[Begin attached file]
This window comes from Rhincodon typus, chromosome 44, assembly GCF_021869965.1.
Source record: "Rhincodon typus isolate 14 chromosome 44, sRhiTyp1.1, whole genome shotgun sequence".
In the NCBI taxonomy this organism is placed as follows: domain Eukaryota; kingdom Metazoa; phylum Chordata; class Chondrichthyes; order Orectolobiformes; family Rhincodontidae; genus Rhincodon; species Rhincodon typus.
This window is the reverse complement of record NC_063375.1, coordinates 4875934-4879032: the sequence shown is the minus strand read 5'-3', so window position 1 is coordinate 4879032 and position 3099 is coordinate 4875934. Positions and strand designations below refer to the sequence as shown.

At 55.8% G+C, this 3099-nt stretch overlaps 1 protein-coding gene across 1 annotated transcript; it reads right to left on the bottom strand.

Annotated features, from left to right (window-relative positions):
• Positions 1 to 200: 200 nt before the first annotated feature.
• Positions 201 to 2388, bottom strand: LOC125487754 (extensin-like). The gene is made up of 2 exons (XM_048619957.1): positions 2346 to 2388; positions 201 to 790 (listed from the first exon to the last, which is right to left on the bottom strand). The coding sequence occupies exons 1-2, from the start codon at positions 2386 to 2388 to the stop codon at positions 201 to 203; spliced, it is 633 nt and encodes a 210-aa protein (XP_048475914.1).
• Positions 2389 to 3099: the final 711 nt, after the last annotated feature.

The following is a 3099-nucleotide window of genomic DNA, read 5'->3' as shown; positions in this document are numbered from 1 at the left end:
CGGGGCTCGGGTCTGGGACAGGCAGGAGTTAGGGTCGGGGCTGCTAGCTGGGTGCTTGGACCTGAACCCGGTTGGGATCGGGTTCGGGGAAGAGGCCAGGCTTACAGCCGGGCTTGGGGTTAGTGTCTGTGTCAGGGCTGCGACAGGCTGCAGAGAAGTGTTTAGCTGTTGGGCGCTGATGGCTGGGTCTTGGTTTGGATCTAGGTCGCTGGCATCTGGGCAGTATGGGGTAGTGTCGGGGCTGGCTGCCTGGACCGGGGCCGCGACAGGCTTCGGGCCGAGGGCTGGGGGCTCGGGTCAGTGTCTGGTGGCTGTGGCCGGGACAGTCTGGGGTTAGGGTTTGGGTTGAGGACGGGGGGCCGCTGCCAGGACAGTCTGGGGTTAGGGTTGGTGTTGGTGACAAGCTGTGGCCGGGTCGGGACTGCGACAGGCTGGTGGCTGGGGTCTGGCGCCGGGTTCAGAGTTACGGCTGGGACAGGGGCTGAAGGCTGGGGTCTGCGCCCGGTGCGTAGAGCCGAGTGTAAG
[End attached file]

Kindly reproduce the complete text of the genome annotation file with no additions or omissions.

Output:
This window comes from Rhincodon typus, chromosome 44, assembly GCF_021869965.1.
Source record: "Rhincodon typus isolate 14 chromosome 44, sRhiTyp1.1, whole genome shotgun sequence".
In the NCBI taxonomy this organism is placed as follows: domain Eukaryota; kingdom Metazoa; phylum Chordata; class Chondrichthyes; order Orectolobiformes; family Rhincodontidae; genus Rhincodon; species Rhincodon typus.
This window is the reverse complement of record NC_063375.1, coordinates 4875934-4879032: the sequence shown is the minus strand read 5'-3', so window position 1 is coordinate 4879032 and position 3099 is coordinate 4875934. Positions and strand designations below refer to the sequence as shown.

At 55.8% G+C, this 3099-nt stretch overlaps 1 protein-coding gene across 1 annotated transcript; it reads right to left on the bottom strand.

Annotated features, from left to right (window-relative positions):
• Positions 1 to 200: 200 nt before the first annotated feature.
• Positions 201 to 2388, bottom strand: LOC125487754 (extensin-like). The gene is made up of 2 exons (XM_048619957.1): positions 2346 to 2388; positions 201 to 790 (listed from the first exon to the last, which is right to left on the bottom strand). The coding sequence occupies exons 1-2, from the start codon at positions 2386 to 2388 to the stop codon at positions 201 to 203; spliced, it is 633 nt and encodes a 210-aa protein (XP_048475914.1).
• Positions 2389 to 3099: the final 711 nt, after the last annotated feature.

The following is a 3099-nucleotide window of genomic DNA, read 5'->3' as shown; positions in this document are numbered from 1 at the left end:
CGGGGCTCGGGTCTGGGACAGGCAGGAGTTAGGGTCGGGGCTGCTAGCTGGGTGCTTGGACCTGAACCCGGTTGGGATCGGGTTCGGGGAAGAGGCCAGGCTTACAGCCGGGCTTGGGGTTAGTGTCTGTGTCAGGGCTGCGACAGGCTGCAGAGAAGTGTTTAGCTGTTGGGCGCTGATGGCTGGGTCTTGGTTTGGATCTAGGTCGCTGGCATCTGGGCAGTATGGGGTAGTGTCGGGGCTGGCTGCCTGGACCGGGGCCGCGACAGGCTTCGGGCCGAGGGCTGGGGGCTCGGGTCAGTGTCTGGTGGCTGTGGCCGGGACAGTCTGGGGTTAGGGTTTGGGTTGAGGACGGGGGGCCGCTGCCAGGACAGTCTGGGGTTAGGGTTGGTGTTGGTGACAAGCTGTGGCCGGGTCGGGACTGCGACAGGCTGGTGGCTGGGGTCTGGCGCCGGGTTCAGAGTTACGGCTGGGACAGGGGCTGAAGGCTGGGGTCTGCGCCCGGTGCGTAGAGCCGAGTGTAAG